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2006 | 6 | 2 | 88-94
Article title

Modyfikowalne czynniki ryzyka rozwoju zaburzeń funkcji poznawczych: co możemy zrobić, aby uniknąć otępienia?

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EN
Alzheimer’s disease as preventable illness: a risk factors based approach
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Abstracts
EN
The prevalence of dementias in westernized countries, including Alzheimer’s disease, is on the rise, mainly due to graying of the populations as well as to the advances of treatment and care of infectious diseases, cancer and cardiovascular disorders, which all lead to a decreased mortality rate in the elderly. The costs of dementia care worldwide grows on parallel, including both direct and indirect cost for patients and their families, as well as health care systems. It has been estimated that modifying strategy delaying the onset of dementia symptoms of merely 5 years would have already a major impact of both prevalence and costs. Several drugs have been proposed as potentially delaying or preventing dementia, including statins, non-steroid anti-inflammatory drugs, hormonal therapies, vitamins, natural products and even cholinesterase inhibitors; none of them have been, however, approved for that purpose yet. A number of risk factors might be, on the other hand, managed by non-pharmacological interventions, including lifestyle modifications and early life prevention strategies. In this paper I review current strategies based mainly on cognitive reserve hypothesis. Although no definite recommendations are possible at this point, it looks as if some general issues might already be raised. According to current estimates elderly who keep physically and mentally active, taking care of their cardiovascular fitness as well as moderately restricting their caloric intake (without compromising vitamins and micronutrients) might delay the onset of dementia of several years or even reduce a total risk of developing dementia.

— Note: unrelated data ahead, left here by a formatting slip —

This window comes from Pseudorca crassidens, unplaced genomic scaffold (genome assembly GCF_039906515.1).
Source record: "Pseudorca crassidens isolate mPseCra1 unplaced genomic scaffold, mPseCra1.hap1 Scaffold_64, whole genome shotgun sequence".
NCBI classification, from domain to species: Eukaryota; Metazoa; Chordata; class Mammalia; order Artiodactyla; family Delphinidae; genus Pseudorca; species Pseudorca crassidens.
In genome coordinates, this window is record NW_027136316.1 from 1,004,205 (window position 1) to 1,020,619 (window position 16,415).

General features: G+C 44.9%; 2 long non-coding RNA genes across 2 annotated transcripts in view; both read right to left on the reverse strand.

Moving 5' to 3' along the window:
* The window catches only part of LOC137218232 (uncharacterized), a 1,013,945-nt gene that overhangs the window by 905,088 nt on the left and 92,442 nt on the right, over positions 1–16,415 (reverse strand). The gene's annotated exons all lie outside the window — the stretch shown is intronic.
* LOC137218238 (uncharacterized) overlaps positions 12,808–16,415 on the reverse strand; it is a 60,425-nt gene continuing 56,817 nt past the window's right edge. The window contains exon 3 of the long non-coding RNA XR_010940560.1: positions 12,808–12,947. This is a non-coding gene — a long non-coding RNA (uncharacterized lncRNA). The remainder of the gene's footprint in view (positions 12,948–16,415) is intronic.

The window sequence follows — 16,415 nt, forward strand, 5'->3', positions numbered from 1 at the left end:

PL
Starzenie się populacji krajów wysoko rozwiniętych i rozwój medycyny (dający w efekcie spadek śmiertelności głównie z powodu chorób zakaźnych, chorób nowotworowych i chorób układu krążenia) prowadzą do wzrostu prewalencji związanych z wiekiem chorób neurozwyrodnieniowych, przede wszystkim choroby Alzheimera. Obserwuje się także stały wzrost kosztów związanych z otępieniem, zarówno bezpośrednio dla chorych i ich bliskich, jak i dla systemów ochrony zdrowia i opiekuńczych. Szacuje się, że skuteczna strategia prewencyjna, opóźniająca wystąpienie objawów otępienia o 5 lat (a więc w istocie tylko modyfikująca przebieg choroby), zmniejszyłaby światowe koszty o 20 %. Intensywnie badane są strategie oparte o interwencje farmakologiczne, m.in. z wykorzystaniem statyn, leków przeciwzapalnych, leków hormonalnych, witamin, preparatów pochodzenia naturalnego, a nawet inhibitorów cholinesterazy. Szereg zidentyfikowanych obecnie czynników ryzyka może być jednak przedmiotem interwencji niefarmakologicznych, głównie dotyczących stylu życia oraz interwencji profilaktycznych we wczesnym okresie rozwojowym. W pracy omówiono potencjalnie modyfikowalne czynniki ryzyka choroby Alzheimera i, opartych o współczesny stan wiedzy, możliwości niefarmakologicznych działań profilaktycznych. Szczególną uwagę poświęcono koncepcji rezerwy poznawczej i bazujących na niej strategiach związanych z treningami funkcji poznawczych, aktywnością fizyczną, prawidłową dietą, czy utrzymywaniem bogatej sieci kontaktów społecznych. Jakkolwiek nie można obecnie sformułować żadnych jednoznacznych rekomendacji, coraz więcej danych wskazuje na to, że – niezależnie od czynników natury biologicznej (w tym genetycznych) – ryzyko wystąpienia choroby Alzheimera jest mniejsze, a wiek wystąpienia pierwszych objawów późniejszy u osób aktywnych fizycznie i umysłowo, dbających o sprawność układu sercowo-naczyniowego oraz (prawdopodobnie) ograniczających liczbę kalorii w diecie, bez jednoczesnego indukowania niedoborów witaminowych.
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Volume
6
Issue
2
Pages
88-94
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author
  • Klinika Psychiatrii Wieku Podeszłego & Zaburzeń Psychotycznych, Uniwersytet Medyczny w Łodzi, ul. Czechosłowacka 8/10, 92-216 Łódź, tel. 042 675 72 60, tmsobow@csk.umed.lodz.pl
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